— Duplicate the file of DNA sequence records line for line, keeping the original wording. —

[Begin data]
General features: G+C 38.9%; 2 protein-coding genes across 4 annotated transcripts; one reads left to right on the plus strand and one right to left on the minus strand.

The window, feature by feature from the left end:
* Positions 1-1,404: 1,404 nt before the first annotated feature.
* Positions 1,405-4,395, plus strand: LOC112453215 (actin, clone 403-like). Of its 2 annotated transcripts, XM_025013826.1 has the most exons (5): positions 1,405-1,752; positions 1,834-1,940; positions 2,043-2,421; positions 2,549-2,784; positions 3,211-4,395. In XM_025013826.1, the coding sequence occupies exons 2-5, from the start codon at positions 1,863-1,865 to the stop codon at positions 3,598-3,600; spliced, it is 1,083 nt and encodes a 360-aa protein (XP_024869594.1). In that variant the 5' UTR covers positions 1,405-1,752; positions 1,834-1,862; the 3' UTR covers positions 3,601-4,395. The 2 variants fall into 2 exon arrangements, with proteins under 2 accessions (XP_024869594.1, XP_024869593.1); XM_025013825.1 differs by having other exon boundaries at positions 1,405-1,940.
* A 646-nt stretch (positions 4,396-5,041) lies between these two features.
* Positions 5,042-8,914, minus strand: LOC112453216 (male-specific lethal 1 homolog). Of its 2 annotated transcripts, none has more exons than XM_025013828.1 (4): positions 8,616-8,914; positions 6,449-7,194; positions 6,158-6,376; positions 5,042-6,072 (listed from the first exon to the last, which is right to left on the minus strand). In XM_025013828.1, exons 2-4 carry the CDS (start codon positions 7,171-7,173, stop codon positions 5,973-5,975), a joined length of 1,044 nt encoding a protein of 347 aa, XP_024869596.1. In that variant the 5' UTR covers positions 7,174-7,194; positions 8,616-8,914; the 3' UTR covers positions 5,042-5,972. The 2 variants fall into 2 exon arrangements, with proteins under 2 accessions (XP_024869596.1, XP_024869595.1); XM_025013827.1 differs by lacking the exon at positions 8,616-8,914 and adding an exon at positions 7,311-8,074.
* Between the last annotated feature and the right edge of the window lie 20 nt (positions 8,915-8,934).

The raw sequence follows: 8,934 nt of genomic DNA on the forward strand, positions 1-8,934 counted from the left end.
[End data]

General features: G+C 38.9%; 2 protein-coding genes across 4 annotated transcripts; one reads left to right on the plus strand and one right to left on the minus strand.

The window, feature by feature from the left end:
* Positions 1-1,404: 1,404 nt before the first annotated feature.
* Positions 1,405-4,395, plus strand: LOC112453215 (actin, clone 403-like). Of its 2 annotated transcripts, XM_025013826.1 has the most exons (5): positions 1,405-1,752; positions 1,834-1,940; positions 2,043-2,421; positions 2,549-2,784; positions 3,211-4,395. In XM_025013826.1, the coding sequence occupies exons 2-5, from the start codon at positions 1,863-1,865 to the stop codon at positions 3,598-3,600; spliced, it is 1,083 nt and encodes a 360-aa protein (XP_024869594.1). In that variant the 5' UTR covers positions 1,405-1,752; positions 1,834-1,862; the 3' UTR covers positions 3,601-4,395. The 2 variants fall into 2 exon arrangements, with proteins under 2 accessions (XP_024869594.1, XP_024869593.1); XM_025013825.1 differs by having other exon boundaries at positions 1,405-1,940.
* A 646-nt stretch (positions 4,396-5,041) lies between these two features.
* Positions 5,042-8,914, minus strand: LOC112453216 (male-specific lethal 1 homolog). Of its 2 annotated transcripts, none has more exons than XM_025013828.1 (4): positions 8,616-8,914; positions 6,449-7,194; positions 6,158-6,376; positions 5,042-6,072 (listed from the first exon to the last, which is right to left on the minus strand). In XM_025013828.1, exons 2-4 carry the CDS (start codon positions 7,171-7,173, stop codon positions 5,973-5,975), a joined length of 1,044 nt encoding a protein of 347 aa, XP_024869596.1. In that variant the 5' UTR covers positions 7,174-7,194; positions 8,616-8,914; the 3' UTR covers positions 5,042-5,972. The 2 variants fall into 2 exon arrangements, with proteins under 2 accessions (XP_024869596.1, XP_024869595.1); XM_025013827.1 differs by lacking the exon at positions 8,616-8,914 and adding an exon at positions 7,311-8,074.
* Between the last annotated feature and the right edge of the window lie 20 nt (positions 8,915-8,934).

The raw sequence follows: 8,934 nt of genomic DNA on the forward strand, positions 1-8,934 counted from the left end.